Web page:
The NY Times has an article (Peace Must Not Be the Victim of International Justice) by Ian Paisley jr. in hwich he worries about how the quest for justice hinders peace. He notices:
If the I.C.C. had been in existence during the Northern Ireland peace process, or in 1995, when South Africa’s Truth and Reconciliation Commission began its work, there would no doubt have been calls for it to intervene and prosecute those accused of violence. This would have driven old enemies even further apart in recrimination and hostility, hobbling the chance for peace.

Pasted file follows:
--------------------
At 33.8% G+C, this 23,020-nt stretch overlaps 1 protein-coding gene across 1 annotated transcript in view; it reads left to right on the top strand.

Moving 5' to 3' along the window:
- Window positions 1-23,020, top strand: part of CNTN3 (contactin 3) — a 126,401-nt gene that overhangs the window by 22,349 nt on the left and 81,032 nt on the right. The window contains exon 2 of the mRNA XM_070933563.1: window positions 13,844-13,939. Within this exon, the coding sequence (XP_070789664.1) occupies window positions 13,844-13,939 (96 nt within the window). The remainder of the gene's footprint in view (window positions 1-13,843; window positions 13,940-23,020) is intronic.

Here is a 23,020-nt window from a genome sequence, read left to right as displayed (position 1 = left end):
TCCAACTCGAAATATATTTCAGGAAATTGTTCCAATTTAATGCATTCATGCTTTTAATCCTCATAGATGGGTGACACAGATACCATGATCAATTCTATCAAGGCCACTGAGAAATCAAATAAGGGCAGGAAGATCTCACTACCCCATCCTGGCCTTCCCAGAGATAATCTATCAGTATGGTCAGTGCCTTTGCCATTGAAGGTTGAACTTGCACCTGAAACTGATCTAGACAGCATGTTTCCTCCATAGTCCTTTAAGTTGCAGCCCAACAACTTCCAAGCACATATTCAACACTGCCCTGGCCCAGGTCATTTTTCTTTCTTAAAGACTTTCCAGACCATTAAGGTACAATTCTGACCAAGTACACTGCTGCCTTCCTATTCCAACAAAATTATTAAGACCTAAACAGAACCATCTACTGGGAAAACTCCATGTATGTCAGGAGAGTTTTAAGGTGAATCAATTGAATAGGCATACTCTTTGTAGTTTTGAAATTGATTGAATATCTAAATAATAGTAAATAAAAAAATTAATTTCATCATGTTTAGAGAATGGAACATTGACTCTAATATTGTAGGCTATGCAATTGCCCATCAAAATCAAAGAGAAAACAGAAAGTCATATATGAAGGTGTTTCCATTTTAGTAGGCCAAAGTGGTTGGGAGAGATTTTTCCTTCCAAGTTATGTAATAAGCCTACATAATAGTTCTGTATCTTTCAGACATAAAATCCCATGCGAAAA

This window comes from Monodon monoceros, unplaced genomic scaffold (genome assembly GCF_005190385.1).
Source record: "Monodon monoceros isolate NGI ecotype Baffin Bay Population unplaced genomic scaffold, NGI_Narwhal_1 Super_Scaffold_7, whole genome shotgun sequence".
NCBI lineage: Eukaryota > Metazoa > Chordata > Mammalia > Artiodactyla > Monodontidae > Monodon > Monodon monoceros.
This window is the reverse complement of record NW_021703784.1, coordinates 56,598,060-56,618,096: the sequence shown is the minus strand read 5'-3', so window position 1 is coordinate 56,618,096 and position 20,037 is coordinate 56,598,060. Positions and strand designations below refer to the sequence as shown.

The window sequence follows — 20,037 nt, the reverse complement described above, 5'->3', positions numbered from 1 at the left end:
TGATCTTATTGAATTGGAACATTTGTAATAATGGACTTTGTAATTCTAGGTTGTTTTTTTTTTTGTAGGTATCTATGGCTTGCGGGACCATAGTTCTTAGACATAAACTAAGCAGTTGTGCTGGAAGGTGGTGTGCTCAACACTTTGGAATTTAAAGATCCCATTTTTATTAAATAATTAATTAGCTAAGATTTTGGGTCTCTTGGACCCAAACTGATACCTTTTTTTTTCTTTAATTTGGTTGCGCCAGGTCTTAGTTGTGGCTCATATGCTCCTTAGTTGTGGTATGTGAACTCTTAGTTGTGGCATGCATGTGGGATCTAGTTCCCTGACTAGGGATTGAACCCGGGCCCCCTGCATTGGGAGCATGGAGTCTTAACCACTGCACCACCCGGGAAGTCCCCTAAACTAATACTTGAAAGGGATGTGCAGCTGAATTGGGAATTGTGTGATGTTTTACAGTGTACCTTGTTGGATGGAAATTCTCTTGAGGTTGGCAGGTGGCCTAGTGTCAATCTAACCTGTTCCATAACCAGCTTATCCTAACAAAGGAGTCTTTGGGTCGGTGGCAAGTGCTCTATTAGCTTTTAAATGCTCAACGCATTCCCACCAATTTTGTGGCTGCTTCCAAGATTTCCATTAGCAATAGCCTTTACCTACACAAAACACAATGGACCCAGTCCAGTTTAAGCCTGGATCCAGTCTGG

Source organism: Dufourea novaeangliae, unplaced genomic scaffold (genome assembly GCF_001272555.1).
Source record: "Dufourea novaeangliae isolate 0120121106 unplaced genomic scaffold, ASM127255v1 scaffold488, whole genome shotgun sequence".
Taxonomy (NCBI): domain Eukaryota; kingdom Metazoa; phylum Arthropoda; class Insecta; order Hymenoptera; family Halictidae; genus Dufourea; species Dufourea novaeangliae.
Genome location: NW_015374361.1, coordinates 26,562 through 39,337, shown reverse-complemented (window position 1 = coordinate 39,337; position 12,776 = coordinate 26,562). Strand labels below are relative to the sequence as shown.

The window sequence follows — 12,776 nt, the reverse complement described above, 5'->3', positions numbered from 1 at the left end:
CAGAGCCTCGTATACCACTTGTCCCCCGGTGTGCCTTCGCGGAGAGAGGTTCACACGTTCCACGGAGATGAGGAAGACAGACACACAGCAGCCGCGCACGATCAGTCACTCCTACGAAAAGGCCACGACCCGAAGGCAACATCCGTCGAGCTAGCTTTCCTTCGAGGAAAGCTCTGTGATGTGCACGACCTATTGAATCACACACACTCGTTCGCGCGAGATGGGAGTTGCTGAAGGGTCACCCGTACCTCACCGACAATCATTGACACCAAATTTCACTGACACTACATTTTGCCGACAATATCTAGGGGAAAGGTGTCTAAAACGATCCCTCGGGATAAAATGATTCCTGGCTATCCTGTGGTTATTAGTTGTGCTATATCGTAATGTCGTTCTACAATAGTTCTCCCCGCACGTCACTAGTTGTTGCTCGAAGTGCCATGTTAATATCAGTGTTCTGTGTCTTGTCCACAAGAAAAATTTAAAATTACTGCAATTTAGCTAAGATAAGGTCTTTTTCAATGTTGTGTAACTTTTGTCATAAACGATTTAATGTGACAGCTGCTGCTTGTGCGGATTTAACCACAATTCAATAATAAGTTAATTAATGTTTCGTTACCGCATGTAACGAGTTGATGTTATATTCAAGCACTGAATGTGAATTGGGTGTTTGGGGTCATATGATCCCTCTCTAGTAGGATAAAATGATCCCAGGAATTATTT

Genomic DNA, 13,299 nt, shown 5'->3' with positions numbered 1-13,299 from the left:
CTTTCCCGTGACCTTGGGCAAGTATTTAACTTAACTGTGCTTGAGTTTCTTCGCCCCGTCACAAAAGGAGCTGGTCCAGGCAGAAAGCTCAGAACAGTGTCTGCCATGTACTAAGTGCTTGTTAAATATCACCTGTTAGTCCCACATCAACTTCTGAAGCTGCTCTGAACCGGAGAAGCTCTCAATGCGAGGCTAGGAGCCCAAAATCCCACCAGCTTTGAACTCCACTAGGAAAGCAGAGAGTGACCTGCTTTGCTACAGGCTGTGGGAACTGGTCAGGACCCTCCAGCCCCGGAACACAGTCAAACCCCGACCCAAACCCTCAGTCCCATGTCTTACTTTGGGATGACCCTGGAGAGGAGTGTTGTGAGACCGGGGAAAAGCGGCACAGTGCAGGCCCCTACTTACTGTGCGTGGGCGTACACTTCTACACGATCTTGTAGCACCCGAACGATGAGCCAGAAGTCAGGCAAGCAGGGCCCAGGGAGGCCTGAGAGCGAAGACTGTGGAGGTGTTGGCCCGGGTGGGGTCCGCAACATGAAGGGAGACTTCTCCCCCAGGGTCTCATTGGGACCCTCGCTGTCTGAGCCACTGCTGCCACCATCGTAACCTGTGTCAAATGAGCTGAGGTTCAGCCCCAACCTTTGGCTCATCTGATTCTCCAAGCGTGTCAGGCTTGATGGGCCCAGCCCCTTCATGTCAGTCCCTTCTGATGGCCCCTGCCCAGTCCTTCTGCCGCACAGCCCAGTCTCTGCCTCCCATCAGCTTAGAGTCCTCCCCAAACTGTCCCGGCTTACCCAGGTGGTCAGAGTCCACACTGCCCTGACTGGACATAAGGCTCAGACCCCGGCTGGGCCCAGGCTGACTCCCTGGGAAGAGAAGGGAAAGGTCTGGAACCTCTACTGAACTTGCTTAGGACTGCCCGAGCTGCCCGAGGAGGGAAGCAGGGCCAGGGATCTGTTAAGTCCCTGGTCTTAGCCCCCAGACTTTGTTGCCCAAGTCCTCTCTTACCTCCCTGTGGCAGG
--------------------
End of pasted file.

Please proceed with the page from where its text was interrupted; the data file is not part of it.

I am not making an argument against I.C.C.’s existence: In places where there is no functioning government, or the government is hostage to one section of society, or where there is no viable reconciliation process, the international community has a duty to ensure that the court is the guardian of justice.
But the pursuit of justice should not replace or undermine ongoing national reconciliation efforts. The foremost challenge facing the I.C.C. is to determine whether its intervention will help or hinder the cause of peace. The wheels of justice must be allowed to turn at their own pace, but that they must not impede the peace process.
He goes on to notice that the Kenyan government is now trying to get the head of the opposition indicted by the ICC and that that is definitely not the way to solve what in essence is a tribal conflict.